The industrial and logistics sector remains buoyant, with demand for strategically located space pushed higher by the global supply-chain crisis, rising transportation costs and the economic implications of Brexit and Covid-19 lockdowns.

John Bell

John Bell

As companies seek to optimise their logistics networks to service denser city centres, it’s vital to maximise use of existing land and stock. 

Our Q1 2022 Databook shows that location remains a key growth driver, with inner-M25 markets performing stronger than areas outside the London orbital motorway. Leasing take-up reached 8.8m sq ft last year, the highest levels since the boom of 2007-08, with demand for industrial and logistics floorspace touching record levels in the second half of 2021 (28.6m sq ft).

Big-box demand has been at the centre  of this upswing, as retailers, logistics and last-mile delivery operators competed for  scarce supply of modern, efficient distribution units, with the London Gateway a focal point.

With availability down and most of the new stock delivered in the past two years already absorbed, industrial prime rents have surged by 31.5% across the eastern M25 region in the past year and 50.9% since the start of the pandemic. As the ongoing supply-demand imbalance is set to keep pressure on land availability heading into 2023, a careful approach to industrial intensification is imperative so that land is not underused.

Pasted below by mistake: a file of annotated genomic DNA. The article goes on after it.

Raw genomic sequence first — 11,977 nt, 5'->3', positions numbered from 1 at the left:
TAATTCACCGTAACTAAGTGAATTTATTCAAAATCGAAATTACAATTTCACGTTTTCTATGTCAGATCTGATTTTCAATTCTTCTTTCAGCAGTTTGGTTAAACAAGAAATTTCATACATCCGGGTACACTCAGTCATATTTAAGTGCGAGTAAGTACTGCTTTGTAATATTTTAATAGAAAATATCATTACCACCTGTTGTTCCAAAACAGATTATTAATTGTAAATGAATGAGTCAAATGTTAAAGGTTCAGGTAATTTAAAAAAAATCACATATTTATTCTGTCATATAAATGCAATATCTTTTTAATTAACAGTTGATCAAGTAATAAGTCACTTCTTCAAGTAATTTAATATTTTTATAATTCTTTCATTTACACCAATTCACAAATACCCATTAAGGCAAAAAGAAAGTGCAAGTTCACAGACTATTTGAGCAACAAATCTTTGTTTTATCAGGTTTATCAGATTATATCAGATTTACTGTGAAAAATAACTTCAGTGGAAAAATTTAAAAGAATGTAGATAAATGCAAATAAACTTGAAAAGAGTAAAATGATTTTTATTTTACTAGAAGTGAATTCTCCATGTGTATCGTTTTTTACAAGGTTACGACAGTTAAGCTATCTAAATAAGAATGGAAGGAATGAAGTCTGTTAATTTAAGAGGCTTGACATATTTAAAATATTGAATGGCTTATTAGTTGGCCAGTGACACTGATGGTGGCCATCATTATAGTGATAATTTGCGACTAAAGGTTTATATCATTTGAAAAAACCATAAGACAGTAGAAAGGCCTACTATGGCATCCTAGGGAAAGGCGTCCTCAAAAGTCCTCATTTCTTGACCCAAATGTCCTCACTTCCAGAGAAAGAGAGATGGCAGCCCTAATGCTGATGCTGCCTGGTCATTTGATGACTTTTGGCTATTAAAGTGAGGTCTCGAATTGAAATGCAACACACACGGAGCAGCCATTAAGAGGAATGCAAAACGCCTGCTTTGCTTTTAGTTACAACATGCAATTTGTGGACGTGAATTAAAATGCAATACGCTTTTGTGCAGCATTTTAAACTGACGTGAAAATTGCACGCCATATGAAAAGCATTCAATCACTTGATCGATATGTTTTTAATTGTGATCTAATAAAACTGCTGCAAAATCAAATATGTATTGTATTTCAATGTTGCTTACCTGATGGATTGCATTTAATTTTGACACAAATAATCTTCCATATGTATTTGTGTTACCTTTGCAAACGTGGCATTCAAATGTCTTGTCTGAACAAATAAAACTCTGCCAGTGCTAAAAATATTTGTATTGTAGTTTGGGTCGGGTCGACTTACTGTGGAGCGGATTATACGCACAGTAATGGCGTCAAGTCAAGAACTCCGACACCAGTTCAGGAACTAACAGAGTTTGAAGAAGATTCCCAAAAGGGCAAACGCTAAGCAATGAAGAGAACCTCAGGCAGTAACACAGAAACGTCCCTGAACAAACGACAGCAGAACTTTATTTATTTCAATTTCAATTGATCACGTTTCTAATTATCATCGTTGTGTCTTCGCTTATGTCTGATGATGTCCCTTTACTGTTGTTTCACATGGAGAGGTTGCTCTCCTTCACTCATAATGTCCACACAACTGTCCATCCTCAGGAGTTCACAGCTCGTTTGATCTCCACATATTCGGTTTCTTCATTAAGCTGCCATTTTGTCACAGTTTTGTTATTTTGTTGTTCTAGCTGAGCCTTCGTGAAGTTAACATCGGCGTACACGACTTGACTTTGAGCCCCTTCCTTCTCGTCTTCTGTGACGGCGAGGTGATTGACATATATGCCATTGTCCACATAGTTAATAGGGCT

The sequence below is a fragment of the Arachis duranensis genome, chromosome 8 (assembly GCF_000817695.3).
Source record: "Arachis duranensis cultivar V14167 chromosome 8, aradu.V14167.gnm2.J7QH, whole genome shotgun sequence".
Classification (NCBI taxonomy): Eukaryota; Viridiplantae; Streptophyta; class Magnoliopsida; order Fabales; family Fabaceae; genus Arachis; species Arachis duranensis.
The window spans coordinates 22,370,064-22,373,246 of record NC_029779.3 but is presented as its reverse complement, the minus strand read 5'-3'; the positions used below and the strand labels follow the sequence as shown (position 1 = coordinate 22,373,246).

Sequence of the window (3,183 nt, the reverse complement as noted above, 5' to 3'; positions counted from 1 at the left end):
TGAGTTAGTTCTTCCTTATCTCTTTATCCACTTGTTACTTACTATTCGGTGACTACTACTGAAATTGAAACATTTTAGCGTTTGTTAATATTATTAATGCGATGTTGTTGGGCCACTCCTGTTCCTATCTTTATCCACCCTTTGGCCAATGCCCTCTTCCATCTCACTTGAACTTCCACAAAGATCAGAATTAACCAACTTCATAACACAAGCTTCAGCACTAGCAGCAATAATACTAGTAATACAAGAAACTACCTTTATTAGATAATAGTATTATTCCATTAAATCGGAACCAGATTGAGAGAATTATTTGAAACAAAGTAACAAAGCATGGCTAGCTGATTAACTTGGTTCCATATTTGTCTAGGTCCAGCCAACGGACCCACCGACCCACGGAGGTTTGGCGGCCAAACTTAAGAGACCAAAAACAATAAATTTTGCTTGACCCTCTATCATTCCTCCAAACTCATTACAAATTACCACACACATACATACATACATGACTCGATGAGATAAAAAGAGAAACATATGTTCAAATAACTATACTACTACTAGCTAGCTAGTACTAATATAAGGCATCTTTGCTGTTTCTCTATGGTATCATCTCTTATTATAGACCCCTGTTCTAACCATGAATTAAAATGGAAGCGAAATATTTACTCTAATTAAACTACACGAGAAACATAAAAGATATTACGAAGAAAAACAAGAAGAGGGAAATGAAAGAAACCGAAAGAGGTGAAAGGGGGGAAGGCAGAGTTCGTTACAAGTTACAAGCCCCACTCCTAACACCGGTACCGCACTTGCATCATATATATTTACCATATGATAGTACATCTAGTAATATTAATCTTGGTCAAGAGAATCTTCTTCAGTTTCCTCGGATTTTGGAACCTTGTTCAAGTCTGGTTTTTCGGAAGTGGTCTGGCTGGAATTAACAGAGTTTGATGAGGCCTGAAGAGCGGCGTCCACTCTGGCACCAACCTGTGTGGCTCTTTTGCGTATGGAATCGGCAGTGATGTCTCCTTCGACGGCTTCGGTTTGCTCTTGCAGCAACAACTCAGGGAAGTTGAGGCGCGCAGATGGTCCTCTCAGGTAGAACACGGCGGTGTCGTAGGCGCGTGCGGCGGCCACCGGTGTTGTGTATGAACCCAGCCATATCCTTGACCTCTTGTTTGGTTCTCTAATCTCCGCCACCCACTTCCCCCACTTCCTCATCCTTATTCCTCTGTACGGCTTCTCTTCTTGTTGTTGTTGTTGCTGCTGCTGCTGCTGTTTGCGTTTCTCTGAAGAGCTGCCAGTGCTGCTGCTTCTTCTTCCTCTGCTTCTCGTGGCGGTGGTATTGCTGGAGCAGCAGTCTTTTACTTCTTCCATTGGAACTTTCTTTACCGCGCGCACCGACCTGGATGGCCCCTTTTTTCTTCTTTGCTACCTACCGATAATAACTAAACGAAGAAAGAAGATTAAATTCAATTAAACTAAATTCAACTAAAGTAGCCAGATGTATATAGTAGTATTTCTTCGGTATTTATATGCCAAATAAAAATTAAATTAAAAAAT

The government’s London Plan stresses the need to ensure an adequate supply of land and industrial units to support the economic function of London and the needs of its rising population. The strategy makes suggestions including the introduction of smaller units, co-location, multi-storey warehouses and the addition of basements. Last year, SEGRO committed to delivering the first multi-storey logistics centre in the UK, and it is likely that the Greater London area will see more appetite for multi-storey warehousing. Other options may include multi-tenant premises, repurposing of older stock or alternative uses for redundant assets such as changing retail to industrial. 

Many in the market have already turned to establishing smaller hubs centrally while considering secondary locations for larger centres. Hotspots across the South East, such as Essex, have seen supply rise in recent months thanks to more secondhand space becoming available to the market. 

While there is a need for more speculative development across all sizes, the supply challenge can only be solved for the long term if we also take innovative measures to make fuller use of existing space.

John Bell is managing partner and head of commercial agency at Glenny

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